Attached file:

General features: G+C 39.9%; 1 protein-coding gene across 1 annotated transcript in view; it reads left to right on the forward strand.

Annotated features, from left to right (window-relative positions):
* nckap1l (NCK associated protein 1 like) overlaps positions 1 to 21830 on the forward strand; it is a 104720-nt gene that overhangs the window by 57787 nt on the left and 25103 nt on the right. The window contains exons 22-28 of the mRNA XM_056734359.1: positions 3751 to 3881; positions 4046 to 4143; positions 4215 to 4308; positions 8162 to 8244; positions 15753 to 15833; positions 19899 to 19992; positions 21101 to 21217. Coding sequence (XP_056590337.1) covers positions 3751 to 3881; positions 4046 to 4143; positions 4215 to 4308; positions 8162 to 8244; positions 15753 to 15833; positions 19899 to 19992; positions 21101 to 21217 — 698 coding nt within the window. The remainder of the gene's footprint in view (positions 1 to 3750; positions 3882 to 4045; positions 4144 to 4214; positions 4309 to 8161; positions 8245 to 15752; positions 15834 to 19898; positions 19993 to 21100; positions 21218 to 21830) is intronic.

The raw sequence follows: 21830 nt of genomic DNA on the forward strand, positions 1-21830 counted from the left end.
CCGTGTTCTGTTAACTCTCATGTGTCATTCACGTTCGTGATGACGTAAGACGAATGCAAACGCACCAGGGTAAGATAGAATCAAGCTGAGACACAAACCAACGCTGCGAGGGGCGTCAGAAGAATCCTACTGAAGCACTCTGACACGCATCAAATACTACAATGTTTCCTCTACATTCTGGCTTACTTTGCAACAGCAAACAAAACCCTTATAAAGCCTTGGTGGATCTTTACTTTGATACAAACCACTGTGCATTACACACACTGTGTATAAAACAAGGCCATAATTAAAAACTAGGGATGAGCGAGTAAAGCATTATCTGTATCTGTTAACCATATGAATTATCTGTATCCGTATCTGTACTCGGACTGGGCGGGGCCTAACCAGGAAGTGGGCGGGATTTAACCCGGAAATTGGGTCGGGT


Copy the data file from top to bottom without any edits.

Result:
General features: G+C 39.9%; 1 protein-coding gene across 1 annotated transcript in view; it reads left to right on the forward strand.

Annotated features, from left to right (window-relative positions):
* nckap1l (NCK associated protein 1 like) overlaps positions 1 to 21830 on the forward strand; it is a 104720-nt gene that overhangs the window by 57787 nt on the left and 25103 nt on the right. The window contains exons 22-28 of the mRNA XM_056734359.1: positions 3751 to 3881; positions 4046 to 4143; positions 4215 to 4308; positions 8162 to 8244; positions 15753 to 15833; positions 19899 to 19992; positions 21101 to 21217. Coding sequence (XP_056590337.1) covers positions 3751 to 3881; positions 4046 to 4143; positions 4215 to 4308; positions 8162 to 8244; positions 15753 to 15833; positions 19899 to 19992; positions 21101 to 21217 — 698 coding nt within the window. The remainder of the gene's footprint in view (positions 1 to 3750; positions 3882 to 4045; positions 4144 to 4214; positions 4309 to 8161; positions 8245 to 15752; positions 15834 to 19898; positions 19993 to 21100; positions 21218 to 21830) is intronic.

The raw sequence follows: 21830 nt of genomic DNA on the forward strand, positions 1-21830 counted from the left end.
CCGTGTTCTGTTAACTCTCATGTGTCATTCACGTTCGTGATGACGTAAGACGAATGCAAACGCACCAGGGTAAGATAGAATCAAGCTGAGACACAAACCAACGCTGCGAGGGGCGTCAGAAGAATCCTACTGAAGCACTCTGACACGCATCAAATACTACAATGTTTCCTCTACATTCTGGCTTACTTTGCAACAGCAAACAAAACCCTTATAAAGCCTTGGTGGATCTTTACTTTGATACAAACCACTGTGCATTACACACACTGTGTATAAAACAAGGCCATAATTAAAAACTAGGGATGAGCGAGTAAAGCATTATCTGTATCTGTTAACCATATGAATTATCTGTATCCGTATCTGTACTCGGACTGGGCGGGGCCTAACCAGGAAGTGGGCGGGATTTAACCCGGAAATTGGGTCGGGT